and that the public and secular morality are the only moralities that are within the province of the Court . the State has found any solid point within which it can impose enforcing the adultery or bigamy charges against respondent or to her partner.effect besmirching the respondents right to freedom of religion? Held: No. The Court went insofar as to distinguish public morality and religious morality. The Court held that the State cannot penalize the penalize respondent for she is exercising her constitutionally guaranteed right to freedom of religion The State’s interest in imposing its prohibition cannot be merely abstract. In the case at bar.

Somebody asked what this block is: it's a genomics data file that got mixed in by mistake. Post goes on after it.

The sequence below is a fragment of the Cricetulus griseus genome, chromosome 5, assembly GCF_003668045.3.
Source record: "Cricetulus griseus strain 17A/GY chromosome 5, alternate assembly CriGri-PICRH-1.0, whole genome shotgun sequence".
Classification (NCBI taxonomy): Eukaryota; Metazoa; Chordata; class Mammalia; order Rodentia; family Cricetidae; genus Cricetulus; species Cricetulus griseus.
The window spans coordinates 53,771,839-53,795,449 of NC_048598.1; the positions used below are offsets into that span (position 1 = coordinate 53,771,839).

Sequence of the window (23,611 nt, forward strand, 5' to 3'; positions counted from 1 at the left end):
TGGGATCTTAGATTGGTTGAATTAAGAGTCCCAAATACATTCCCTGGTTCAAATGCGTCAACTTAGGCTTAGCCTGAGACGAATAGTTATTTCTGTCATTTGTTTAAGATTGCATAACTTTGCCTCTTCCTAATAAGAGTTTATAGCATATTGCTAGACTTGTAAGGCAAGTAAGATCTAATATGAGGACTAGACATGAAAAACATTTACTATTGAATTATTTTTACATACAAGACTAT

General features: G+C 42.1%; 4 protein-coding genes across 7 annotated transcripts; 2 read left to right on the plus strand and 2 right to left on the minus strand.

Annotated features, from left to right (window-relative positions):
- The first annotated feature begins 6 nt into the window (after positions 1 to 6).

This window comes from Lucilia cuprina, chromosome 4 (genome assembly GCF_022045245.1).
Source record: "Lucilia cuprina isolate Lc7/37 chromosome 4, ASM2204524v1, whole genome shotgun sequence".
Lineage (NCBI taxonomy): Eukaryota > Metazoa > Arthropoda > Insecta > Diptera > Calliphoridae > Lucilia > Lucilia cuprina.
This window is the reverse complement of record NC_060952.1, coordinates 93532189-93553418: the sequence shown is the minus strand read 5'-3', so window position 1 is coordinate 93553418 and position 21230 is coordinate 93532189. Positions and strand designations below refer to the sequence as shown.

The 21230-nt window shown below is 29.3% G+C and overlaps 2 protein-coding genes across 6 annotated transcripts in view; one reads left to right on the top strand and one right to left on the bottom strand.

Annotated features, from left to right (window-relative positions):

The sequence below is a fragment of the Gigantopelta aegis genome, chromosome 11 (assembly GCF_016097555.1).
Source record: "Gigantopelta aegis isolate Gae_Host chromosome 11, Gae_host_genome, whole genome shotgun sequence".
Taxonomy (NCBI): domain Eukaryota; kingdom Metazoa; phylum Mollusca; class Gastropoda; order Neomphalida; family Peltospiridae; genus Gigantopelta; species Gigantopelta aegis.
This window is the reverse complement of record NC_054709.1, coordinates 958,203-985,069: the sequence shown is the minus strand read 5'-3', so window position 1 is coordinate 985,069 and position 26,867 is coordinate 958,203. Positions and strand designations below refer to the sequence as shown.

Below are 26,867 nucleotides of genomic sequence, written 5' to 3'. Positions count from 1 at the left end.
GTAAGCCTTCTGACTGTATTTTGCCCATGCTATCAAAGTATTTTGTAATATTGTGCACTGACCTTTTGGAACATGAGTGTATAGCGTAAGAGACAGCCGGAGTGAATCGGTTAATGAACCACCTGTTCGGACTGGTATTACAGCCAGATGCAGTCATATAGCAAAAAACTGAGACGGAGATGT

Islamic Da’wah Council of the Philippines. an association of seventy Muslim organizations. Vs. Ruling: The Court held in favour of the petitioner. but also with wanton disregard to the feelings of the Muslim people. Issue: Whether the Respondents can be entitled to award for damages due to the alleged libellous acts of the petitioner regarding the Muslim religion. Incorporated G. reversed the RTC decision. The Regional Trial Court dismissed the case. Inc. It said that mere words that are insulting in character. 13506 January 28. as long as it is not directed to any specific person or entity is not automatically tantamount to libel or slander. Respondent MVRS on the other hand contends that their article was a mere statement of their opinions and was published without fault nor malice. . on the other hand. the respondent. therefore they are not entitiled to award for damages.MVRS Publlications. the petitioner.R. The respondents allege that the petitioner published insulting articles regarding Muslims and such articles were not only published with deliberate arrogance. The Court of Appels. The respondent also contends that it did not specifically mention the respondents as the subject of the article. 2003 Facts: The Islamic Da’wah Council. stating the respondents lack of evidence in proving a sufficient cause of action. together with several individuals filed in the Manila RTC a complaint for damages against MVRS publication.